Primary Messages

Our voice has a distinctive manner, tone, and style that should be consistent over time. Every message should be tailored to the intended audience, but all messages should always retain the brand's natural, authentic voice.

Clarity and resolution

With every interaction, you'll see the entire picture clearly and feel empowered to move forward knowing that the legal stuff is in check.

When you know our brand's key messages and apply one or several voice attributes, it makes for consistent and authentic communications.

Bridging

No matter where you are in the process, we'll meet you there. We invite you to come along the journey with us, or take a more hands-off approach, if you prefer. No matter what, you'll walk away armed with new knowledge and confidence.

Good copy comes when we can uniquely position ourselves to our customers, starting with our promise and values, then applying our voice.

Secondary Messages

We don't stop

We evolve with the needs of our customers and work tirelessly to design experiences that are life-like, not legal-like.

We build relationships

Technology powers our services, but it's our passion for helping customers thrive and dedicated attorney network that set us apart.

Fighting the fight

We fight the battles that need to be won so quality, affordable legal help is available to all individuals, families, and businesses.

Purpose 2

Simplify & engage

We translate the complex into understandable, interesting, and fun experiences.

Messaging Principles

  • It's not us and them

    Our customers are our partners. Let's make them feel like one. Avoid talking at people. Use language like "let's"and "we" throughout our experience so it sounds like we're in this together.

  • Relate and empathize, avoid negativity

    We should do our best to help our customers understand that we know what they're going through. The excitement (and stress) around starting a new business. The sadness associated with losing a loved one. But don't go too far down that path with them—relate, but be optimistic and solution-oriented. We love the business we're in, even if our customers want to avoid it. That's why we're here—to help people get through the red tape in their lives.

  • It's never scary

    Just as we want to avoid sounding negative, we also want to avoid using scare tactics to get people to take action and buy something from us. Avoid saying things like "You can try to do it yourself, but..." or "If you don't do X...bad things can happen." Most people are timid enough when they come to us for help. We're here to reassure and guide them, not scare them more.

  • Make it fun

    Think about the brands you love and how delighted you are when they take the mundane and make it engaging. Remember, most people deal with legal issues because they have to or know they should, not because they necessarily want to (but we're changing that!). Think about how you can make it unexpectedly fun.

  • Speak as you would to a friend

    We don't always need to sound so formal. Imagine you're speaking with a friend. You wouldn't start a conversation with "I just sent you your paperwork." You'd ease them into it to help set up what you'd like to communicate.

  • Think overall experience, not individual touch point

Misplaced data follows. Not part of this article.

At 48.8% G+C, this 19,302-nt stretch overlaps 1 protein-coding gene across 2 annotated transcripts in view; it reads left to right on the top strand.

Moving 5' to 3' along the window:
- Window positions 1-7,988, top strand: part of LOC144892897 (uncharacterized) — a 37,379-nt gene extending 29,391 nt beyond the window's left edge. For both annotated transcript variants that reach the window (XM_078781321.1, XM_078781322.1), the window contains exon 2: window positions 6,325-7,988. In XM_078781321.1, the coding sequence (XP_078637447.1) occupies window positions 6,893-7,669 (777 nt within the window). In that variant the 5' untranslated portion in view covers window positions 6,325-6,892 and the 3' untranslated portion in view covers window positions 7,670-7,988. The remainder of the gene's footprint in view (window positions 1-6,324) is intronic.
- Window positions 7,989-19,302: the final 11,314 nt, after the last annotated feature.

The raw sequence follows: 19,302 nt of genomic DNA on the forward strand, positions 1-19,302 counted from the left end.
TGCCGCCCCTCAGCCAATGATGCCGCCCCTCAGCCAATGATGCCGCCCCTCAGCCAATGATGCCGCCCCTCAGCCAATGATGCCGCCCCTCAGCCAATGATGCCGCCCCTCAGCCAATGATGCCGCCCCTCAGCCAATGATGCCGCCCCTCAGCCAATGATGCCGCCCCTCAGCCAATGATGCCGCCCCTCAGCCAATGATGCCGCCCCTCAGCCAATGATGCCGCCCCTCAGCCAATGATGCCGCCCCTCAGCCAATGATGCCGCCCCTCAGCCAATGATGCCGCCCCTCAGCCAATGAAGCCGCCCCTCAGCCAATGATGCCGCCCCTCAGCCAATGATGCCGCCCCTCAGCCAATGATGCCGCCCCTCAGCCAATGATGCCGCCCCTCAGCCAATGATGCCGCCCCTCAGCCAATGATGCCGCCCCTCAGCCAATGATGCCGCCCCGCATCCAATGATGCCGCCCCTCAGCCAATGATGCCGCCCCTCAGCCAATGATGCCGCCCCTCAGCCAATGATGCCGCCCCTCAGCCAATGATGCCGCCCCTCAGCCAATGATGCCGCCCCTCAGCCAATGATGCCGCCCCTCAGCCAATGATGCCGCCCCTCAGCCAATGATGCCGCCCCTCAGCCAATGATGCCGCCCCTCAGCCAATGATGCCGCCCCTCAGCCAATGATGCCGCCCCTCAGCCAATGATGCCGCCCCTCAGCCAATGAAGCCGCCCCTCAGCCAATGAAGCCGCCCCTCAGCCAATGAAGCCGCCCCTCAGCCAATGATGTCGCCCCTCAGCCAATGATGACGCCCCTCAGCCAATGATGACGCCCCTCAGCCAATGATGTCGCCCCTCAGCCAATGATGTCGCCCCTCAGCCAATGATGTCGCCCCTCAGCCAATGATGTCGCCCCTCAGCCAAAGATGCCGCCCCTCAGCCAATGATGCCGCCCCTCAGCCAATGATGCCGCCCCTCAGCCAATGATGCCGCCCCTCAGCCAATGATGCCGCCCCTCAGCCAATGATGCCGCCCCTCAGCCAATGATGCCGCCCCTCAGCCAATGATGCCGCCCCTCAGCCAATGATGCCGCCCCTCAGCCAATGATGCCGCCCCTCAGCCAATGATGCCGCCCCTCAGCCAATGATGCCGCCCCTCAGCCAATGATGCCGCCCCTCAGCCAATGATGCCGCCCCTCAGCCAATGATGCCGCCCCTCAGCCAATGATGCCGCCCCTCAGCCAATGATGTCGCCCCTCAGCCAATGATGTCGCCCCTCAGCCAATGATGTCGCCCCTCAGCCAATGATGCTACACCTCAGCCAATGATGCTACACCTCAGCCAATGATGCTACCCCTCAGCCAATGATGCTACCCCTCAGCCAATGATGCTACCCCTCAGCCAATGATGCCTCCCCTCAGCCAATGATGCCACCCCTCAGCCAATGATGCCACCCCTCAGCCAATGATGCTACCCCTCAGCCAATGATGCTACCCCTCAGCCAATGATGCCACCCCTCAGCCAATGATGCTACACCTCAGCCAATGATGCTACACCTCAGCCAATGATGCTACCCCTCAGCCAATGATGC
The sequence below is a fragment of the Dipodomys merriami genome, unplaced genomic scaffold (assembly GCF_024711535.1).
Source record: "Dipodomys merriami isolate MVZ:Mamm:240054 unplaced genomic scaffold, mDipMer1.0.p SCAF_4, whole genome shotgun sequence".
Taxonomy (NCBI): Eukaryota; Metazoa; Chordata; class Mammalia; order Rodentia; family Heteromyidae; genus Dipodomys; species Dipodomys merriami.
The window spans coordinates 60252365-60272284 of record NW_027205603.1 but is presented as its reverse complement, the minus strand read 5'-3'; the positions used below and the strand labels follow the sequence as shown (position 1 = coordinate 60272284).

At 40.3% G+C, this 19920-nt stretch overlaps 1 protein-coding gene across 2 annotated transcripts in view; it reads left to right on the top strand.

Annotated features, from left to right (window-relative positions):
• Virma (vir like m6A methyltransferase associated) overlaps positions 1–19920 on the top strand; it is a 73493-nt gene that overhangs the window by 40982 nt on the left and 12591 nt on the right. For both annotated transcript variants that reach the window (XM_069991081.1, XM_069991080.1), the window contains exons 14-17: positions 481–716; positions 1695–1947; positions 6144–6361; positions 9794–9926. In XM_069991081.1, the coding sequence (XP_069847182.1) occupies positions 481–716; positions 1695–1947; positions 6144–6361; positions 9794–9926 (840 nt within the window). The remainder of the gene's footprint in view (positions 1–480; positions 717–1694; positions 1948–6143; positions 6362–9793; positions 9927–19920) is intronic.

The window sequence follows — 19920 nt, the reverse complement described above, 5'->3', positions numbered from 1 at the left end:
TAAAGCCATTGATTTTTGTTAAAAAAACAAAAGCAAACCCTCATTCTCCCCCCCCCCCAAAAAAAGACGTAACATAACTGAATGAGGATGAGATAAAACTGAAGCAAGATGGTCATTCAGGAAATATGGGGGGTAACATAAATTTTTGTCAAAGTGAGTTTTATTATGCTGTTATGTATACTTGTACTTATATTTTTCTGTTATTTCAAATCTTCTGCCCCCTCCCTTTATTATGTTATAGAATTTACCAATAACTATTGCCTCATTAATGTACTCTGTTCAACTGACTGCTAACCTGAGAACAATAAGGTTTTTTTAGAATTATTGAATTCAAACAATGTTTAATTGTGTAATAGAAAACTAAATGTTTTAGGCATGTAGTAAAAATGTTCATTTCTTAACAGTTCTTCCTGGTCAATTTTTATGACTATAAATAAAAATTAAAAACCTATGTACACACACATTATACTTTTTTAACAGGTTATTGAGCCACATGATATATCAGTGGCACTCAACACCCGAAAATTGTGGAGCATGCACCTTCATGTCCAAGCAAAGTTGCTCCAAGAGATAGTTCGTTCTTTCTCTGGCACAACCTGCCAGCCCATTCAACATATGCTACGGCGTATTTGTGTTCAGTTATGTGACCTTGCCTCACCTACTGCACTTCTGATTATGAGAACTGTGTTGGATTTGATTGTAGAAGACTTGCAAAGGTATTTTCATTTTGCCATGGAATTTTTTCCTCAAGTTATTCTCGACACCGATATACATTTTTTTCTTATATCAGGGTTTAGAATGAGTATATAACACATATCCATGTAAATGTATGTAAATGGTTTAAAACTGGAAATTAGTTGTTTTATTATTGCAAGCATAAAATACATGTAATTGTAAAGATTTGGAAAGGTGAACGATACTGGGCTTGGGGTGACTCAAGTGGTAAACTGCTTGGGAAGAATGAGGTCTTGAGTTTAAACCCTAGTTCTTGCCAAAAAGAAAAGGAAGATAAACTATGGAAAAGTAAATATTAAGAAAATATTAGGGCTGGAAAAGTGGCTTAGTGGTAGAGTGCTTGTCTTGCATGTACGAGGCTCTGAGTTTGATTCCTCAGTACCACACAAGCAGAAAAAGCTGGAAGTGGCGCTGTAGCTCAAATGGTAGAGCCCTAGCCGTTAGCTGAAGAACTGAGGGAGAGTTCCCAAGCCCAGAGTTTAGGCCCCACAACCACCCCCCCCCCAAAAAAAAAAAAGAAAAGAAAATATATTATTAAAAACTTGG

If you find yourself having to explain too many things in one place, chances are you need to spread some of that information out. Think about what the customer will experience, from the minute they decide to work with us to finalizing their paperwork and beyond.

  • Don't get too cute

    While it's fun to infuse language that keeps things light, too much can get really annoying, really fast. And it's not unique. We're optimistic, but not cheeky. Have fun with language, but remember that we're dealing with serious stuff and credibility is important. Make customers smile, not roll their eyes.

  • Define, but not as a dictionary would

    Education is a big part of our brand, but we don't want to sound academic and/or boring. Remember, life terms, not legal ones. Think of creative ways to explain a service or process. Make fun analogies and use real-life examples.

  • Avoid “law firm”

    The last thing we want people to think is that we're an old school law firm. We embrace the fact that we're not a law firm at all. Yes, we connect customers to like-minded firms all over the country and even own one in the U.K. There's a time and place to tell that story. The important thing is that we want to be mindful of how much we say "legal" so we're not always reminding people of what's typically a bad experience (in their minds).

  • Don't use “lawyer”

    Use "attorney" (and make sure it says "independent attorney" where appropriate, for legal reasons) as it often perceived more favorably than "lawyer."

  • Services, not products

    The term "product" makes sense to us in the tech world, but customers don't see what we offer as products. Avoid using "product" in external communications. Other options are "service," "solution," or "offering" i(and make sure to run it by Legal as context matters here!).

  • Self-guided, not DIY

    None of our services are truly do-it-yourself (if they were, our customers would be going to courthouses to get forms to manually fill out themselves). Our attorneys worked hard on our questionnaires so that our customers never have to touch a legal form. So let's give ourselves some credit! We have self-guided questionnaires, not do-it-yourself ones. You can select a self-guided service, or choose one with attorney help. No matter what, you're never alone.

Plan on doing some writing? Use our guidelines.

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